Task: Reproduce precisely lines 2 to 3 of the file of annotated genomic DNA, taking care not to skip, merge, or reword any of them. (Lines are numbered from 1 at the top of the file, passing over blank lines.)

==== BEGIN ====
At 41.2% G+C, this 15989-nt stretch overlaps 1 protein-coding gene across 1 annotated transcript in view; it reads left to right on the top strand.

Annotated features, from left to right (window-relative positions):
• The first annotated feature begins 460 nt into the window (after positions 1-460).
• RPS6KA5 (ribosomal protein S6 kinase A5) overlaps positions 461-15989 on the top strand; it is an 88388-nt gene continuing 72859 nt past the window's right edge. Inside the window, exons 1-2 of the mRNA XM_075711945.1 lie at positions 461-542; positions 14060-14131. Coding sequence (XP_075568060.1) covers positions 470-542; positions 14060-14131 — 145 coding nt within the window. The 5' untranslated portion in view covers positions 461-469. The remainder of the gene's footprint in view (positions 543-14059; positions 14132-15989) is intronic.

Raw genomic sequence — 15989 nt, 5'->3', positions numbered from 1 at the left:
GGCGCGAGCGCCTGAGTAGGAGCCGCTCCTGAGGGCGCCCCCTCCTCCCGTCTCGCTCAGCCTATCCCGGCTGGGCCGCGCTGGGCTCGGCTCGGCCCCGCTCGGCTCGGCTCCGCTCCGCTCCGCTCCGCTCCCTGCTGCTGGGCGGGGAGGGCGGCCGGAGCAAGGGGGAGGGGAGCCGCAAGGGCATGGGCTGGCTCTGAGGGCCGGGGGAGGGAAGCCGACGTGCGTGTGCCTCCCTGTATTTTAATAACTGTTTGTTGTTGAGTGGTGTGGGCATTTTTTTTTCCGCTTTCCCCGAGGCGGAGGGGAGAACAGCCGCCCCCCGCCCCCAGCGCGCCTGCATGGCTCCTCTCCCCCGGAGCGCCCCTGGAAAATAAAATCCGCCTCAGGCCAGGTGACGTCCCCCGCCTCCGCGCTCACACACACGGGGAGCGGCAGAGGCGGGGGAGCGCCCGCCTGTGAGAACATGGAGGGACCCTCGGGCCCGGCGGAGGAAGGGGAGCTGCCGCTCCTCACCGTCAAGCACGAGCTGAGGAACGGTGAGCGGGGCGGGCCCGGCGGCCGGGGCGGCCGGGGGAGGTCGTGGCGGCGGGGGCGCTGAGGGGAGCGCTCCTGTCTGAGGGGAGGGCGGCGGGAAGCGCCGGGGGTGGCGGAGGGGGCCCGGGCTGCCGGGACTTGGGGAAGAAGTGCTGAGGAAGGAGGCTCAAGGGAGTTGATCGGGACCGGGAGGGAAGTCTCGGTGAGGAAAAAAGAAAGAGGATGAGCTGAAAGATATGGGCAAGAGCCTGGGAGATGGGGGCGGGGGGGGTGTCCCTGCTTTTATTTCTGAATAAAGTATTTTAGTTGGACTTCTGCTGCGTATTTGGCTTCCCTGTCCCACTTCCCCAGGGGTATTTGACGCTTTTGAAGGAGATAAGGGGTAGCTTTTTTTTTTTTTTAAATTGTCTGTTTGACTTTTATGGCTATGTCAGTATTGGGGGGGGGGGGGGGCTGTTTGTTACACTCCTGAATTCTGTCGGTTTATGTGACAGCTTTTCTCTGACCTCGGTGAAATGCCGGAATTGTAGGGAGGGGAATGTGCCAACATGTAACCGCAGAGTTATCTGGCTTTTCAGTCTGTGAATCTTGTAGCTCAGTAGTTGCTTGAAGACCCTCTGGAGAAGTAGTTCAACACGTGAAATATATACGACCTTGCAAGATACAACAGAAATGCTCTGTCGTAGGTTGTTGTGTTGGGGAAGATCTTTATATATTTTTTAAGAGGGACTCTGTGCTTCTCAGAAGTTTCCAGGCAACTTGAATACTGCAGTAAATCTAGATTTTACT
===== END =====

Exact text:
Annotated features, from left to right (window-relative positions):
• The first annotated feature begins 460 nt into the window (after positions 1-460).